Your personal fitness data intrigues academics

photo from www.fitbit.com

Researchers at UC San Diego and UC Irvine have launched a project to examine using data from personal fitness monitors to help scientists explore public health and social science issues.

The project, funded with a grant from the Robert Wood Johnson Foundation, will survey users, companies that sell the monitors and academics who might use the data. The project will also examine the technology and ethical issues. Once they complete this step, researchers and funders will decide whether a long-term project is feasible and worthwhile.

For now, the participants are simply intrigued by the wealth of data people gather with pedometers, skin temperature sensors, sleep monitors and other personal fitness devices.

“This is really a broad effort to look at a variety of devices collecting self-tracking data,” said Jerry Sheehan, a researcher at UC San Diego, where he is chief of staff at the California Institute for Telecommunications and Information Technology. “The goal is to understand how this individually facilitated data can be looked at by folks looking at larger social science, academic and public health questions.”

Currently, Sheehan said, people hand over much of the data they collect to the companies that sell the sensors, such as Fitbit, which measures how many steps you take, how you sleep and (with a wireless scale) how much you weigh, and BodyMedia, an armband that measures calories burned, activity intensity and the quality of a person’s sleep. Some smart phones also collect this kind of data.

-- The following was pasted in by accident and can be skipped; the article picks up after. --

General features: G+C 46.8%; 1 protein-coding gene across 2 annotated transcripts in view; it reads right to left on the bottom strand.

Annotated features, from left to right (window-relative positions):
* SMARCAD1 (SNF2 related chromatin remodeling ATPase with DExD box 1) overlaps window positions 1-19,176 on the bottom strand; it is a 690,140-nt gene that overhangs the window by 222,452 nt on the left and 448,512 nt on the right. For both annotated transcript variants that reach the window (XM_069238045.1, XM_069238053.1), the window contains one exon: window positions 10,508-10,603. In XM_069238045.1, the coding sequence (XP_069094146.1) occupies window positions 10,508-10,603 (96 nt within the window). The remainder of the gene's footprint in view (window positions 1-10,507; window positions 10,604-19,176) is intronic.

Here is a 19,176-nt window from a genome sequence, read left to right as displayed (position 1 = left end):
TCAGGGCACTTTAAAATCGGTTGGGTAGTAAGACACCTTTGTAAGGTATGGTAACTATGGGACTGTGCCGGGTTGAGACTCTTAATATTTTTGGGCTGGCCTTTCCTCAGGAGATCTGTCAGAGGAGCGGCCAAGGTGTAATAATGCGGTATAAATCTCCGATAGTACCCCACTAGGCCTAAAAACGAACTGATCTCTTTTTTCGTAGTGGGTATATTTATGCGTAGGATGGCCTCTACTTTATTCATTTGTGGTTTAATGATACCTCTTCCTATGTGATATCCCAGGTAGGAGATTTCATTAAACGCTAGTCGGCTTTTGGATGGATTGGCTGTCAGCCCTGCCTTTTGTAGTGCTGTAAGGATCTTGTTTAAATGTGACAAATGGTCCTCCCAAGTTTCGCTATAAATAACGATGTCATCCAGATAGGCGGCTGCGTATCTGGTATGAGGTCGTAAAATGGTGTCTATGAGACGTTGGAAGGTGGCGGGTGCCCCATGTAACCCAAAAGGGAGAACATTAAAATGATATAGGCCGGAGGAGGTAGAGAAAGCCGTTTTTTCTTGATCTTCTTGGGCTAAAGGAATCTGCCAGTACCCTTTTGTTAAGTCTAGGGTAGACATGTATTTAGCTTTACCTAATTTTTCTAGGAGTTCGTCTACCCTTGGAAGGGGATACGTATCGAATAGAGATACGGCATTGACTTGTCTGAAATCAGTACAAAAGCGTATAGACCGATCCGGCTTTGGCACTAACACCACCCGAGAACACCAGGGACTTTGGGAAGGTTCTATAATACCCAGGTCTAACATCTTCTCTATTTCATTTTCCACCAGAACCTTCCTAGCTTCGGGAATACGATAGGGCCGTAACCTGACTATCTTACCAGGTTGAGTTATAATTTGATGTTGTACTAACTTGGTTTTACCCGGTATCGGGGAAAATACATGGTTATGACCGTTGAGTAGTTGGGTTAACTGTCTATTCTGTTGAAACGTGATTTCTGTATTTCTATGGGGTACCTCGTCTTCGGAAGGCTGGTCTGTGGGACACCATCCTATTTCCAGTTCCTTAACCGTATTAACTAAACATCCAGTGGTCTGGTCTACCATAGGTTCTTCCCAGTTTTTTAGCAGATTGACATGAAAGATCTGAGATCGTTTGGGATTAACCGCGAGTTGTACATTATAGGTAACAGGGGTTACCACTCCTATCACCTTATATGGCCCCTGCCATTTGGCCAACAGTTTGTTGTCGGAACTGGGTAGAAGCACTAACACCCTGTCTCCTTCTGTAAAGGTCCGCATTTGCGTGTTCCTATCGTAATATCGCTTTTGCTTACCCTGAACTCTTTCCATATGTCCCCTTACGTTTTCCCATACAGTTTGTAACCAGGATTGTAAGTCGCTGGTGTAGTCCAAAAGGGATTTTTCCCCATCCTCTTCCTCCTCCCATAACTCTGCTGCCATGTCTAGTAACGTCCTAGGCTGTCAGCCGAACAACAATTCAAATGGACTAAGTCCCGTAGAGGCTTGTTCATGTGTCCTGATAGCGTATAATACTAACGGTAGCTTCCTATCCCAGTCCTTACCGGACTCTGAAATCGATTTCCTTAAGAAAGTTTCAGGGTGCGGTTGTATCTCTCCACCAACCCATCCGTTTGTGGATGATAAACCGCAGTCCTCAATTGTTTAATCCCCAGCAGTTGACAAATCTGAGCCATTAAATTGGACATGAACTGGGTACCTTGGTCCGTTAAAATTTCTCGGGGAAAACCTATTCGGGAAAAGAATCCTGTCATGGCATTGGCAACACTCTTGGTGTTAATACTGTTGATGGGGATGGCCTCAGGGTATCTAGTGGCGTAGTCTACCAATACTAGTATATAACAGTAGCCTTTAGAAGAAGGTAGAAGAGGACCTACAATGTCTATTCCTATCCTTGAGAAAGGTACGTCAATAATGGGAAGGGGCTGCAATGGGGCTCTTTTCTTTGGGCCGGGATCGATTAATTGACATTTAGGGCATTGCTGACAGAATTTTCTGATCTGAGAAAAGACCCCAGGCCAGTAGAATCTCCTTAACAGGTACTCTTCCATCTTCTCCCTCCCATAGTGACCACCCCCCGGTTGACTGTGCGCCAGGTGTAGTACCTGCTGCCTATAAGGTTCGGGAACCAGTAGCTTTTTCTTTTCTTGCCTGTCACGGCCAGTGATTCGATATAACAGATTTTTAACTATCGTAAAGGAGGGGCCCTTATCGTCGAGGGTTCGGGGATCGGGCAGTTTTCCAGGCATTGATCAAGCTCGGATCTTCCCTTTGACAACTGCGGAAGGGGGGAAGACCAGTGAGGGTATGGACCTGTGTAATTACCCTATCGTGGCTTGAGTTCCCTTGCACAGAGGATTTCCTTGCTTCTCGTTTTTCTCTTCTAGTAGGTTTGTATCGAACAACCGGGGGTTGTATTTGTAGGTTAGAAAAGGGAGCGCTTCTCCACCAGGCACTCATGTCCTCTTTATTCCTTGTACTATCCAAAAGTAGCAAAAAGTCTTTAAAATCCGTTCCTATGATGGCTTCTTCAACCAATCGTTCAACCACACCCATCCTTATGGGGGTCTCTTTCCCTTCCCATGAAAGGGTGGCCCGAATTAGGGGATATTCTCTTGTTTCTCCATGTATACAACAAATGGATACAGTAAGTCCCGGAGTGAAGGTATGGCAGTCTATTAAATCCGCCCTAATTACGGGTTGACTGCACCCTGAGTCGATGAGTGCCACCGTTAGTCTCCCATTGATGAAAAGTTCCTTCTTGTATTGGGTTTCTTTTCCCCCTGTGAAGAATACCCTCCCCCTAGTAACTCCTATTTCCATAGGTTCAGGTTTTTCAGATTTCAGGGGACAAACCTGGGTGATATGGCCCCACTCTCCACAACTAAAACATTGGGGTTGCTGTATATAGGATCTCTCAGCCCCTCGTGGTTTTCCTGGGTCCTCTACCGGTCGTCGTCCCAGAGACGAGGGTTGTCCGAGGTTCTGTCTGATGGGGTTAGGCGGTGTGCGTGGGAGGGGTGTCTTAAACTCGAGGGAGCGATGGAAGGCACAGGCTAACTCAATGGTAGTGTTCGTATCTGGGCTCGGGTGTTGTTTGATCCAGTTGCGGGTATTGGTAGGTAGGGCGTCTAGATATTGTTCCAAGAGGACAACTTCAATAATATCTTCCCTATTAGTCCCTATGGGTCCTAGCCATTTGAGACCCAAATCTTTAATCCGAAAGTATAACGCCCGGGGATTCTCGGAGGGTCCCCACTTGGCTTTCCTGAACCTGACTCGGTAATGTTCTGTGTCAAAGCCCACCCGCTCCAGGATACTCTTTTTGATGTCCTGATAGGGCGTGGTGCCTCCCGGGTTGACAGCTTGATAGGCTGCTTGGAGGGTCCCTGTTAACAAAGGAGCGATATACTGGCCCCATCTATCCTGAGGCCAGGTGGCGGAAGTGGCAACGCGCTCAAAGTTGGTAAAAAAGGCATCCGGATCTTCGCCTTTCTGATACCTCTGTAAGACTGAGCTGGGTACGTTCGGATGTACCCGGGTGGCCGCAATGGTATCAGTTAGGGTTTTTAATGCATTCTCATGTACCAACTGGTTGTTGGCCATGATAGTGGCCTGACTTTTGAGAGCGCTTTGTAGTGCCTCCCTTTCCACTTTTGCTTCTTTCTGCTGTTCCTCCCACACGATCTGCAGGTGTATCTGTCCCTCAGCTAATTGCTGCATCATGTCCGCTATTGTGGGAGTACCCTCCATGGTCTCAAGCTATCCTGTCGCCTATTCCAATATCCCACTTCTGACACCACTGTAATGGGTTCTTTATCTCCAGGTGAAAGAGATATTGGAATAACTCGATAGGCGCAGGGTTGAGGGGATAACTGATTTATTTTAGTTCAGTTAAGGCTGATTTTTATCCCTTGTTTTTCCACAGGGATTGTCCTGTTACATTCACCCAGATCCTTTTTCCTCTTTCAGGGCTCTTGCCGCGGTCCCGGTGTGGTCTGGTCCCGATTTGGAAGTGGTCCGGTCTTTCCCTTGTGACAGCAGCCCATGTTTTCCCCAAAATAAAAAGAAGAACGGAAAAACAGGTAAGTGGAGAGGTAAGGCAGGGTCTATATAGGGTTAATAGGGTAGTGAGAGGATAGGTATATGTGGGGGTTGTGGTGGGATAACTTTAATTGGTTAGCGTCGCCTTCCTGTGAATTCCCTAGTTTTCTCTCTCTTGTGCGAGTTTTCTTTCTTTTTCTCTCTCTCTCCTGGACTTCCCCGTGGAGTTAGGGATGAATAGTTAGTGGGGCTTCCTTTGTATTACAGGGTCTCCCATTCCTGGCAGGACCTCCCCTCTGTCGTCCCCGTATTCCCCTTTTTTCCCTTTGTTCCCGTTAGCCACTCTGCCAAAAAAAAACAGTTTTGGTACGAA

The new effortt, dubbed the Health Data Exploration project, will look at whether users might be willing to share their data with researchers as well, probably in a form that would allow them to remain anonymous. Privacy concerns will be one of the issues into which the project delves.

Sheehan said 60 percent of Americans currently track some of their health data, with about 21 percent of them using some form of technology, from a personal monitor to a computer spreadsheet.

As an example of how the personal data might drive public health policy, researchers might one day look at whether living in an urban area designed with a lot of public spaces increases a person’s physical activity. Or they might examine how living near a place with a high level of atmospheric pollution increases the risk of asthma.

“This is an interesting moment in time,” Sheehan said. “You couldn’t have done this project had it not been for the maturation of these devices and the ubiquity of sensing out there. If you combine that with electronic medical records you can really begin to look at these bigger questions. All of the stars have aligned.”

For more information about the project, see its web site here.


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